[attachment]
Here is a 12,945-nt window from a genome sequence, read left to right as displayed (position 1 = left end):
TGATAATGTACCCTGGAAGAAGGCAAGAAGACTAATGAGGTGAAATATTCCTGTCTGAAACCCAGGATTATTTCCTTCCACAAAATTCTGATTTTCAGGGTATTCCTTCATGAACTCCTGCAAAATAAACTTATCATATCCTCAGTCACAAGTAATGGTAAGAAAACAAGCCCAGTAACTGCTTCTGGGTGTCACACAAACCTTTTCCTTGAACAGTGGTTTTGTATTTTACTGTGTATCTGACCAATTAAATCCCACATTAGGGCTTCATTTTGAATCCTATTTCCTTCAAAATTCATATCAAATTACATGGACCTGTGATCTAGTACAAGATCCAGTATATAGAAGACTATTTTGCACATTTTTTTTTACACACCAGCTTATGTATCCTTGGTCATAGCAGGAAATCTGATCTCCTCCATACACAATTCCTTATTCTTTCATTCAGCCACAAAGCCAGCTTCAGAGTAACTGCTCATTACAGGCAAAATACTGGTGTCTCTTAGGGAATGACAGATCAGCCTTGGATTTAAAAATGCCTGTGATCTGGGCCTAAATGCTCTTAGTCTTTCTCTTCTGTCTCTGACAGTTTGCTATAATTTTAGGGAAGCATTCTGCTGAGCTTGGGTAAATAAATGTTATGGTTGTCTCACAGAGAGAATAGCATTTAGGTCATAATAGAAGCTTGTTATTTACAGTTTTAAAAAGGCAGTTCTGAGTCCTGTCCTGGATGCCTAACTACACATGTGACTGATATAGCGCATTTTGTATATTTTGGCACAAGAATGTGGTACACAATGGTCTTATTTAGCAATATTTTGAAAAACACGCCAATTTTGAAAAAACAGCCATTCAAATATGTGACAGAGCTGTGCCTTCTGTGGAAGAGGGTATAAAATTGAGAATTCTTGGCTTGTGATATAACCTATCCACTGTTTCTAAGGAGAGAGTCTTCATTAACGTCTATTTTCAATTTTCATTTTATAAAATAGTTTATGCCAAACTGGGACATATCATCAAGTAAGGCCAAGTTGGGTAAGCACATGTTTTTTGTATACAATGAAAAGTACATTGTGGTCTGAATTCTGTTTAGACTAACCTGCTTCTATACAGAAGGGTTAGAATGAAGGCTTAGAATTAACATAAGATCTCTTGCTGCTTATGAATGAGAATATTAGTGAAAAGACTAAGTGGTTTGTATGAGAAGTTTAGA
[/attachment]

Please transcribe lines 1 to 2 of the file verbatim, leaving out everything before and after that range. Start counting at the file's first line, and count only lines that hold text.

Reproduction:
Here is a 12,945-nt window from a genome sequence, read left to right as displayed (position 1 = left end):
TGATAATGTACCCTGGAAGAAGGCAAGAAGACTAATGAGGTGAAATATTCCTGTCTGAAACCCAGGATTATTTCCTTCCACAAAATTCTGATTTTCAGGGTATTCCTTCATGAACTCCTGCAAAATAAACTTATCATATCCTCAGTCACAAGTAATGGTAAGAAAACAAGCCCAGTAACTGCTTCTGGGTGTCACACAAACCTTTTCCTTGAACAGTGGTTTTGTATTTTACTGTGTATCTGACCAATTAAATCCCACATTAGGGCTTCATTTTGAATCCTATTTCCTTCAAAATTCATATCAAATTACATGGACCTGTGATCTAGTACAAGATCCAGTATATAGAAGACTATTTTGCACATTTTTTTTTACACACCAGCTTATGTATCCTTGGTCATAGCAGGAAATCTGATCTCCTCCATACACAATTCCTTATTCTTTCATTCAGCCACAAAGCCAGCTTCAGAGTAACTGCTCATTACAGGCAAAATACTGGTGTCTCTTAGGGAATGACAGATCAGCCTTGGATTTAAAAATGCCTGTGATCTGGGCCTAAATGCTCTTAGTCTTTCTCTTCTGTCTCTGACAGTTTGCTATAATTTTAGGGAAGCATTCTGCTGAGCTTGGGTAAATAAATGTTATGGTTGTCTCACAGAGAGAATAGCATTTAGGTCATAATAGAAGCTTGTTATTTACAGTTTTAAAAAGGCAGTTCTGAGTCCTGTCCTGGATGCCTAACTACACATGTGACTGATATAGCGCATTTTGTATATTTTGGCACAAGAATGTGGTACACAATGGTCTTATTTAGCAATATTTTGAAAAACACGCCAATTTTGAAAAAACAGCCATTCAAATATGTGACAGAGCTGTGCCTTCTGTGGAAGAGGGTATAAAATTGAGAATTCTTGGCTTGTGATATAACCTATCCACTGTTTCTAAGGAGAGAGTCTTCATTAACGTCTATTTTCAATTTTCATTTTATAAAATAGTTTATGCCAAACTGGGACATATCATCAAGTAAGGCCAAGTTGGGTAAGCACATGTTTTTTGTATACAATGAAAAGTACATTGTGGTCTGAATTCTGTTTAGACTAACCTGCTTCTATACAGAAGGGTTAGAATGAAGGCTTAGAATTAACATAAGATCTCTTGCTGCTTATGAATGAGAATATTAGTGAAAAGACTAAGTGGTTTGTATGAGAAGTTTAGA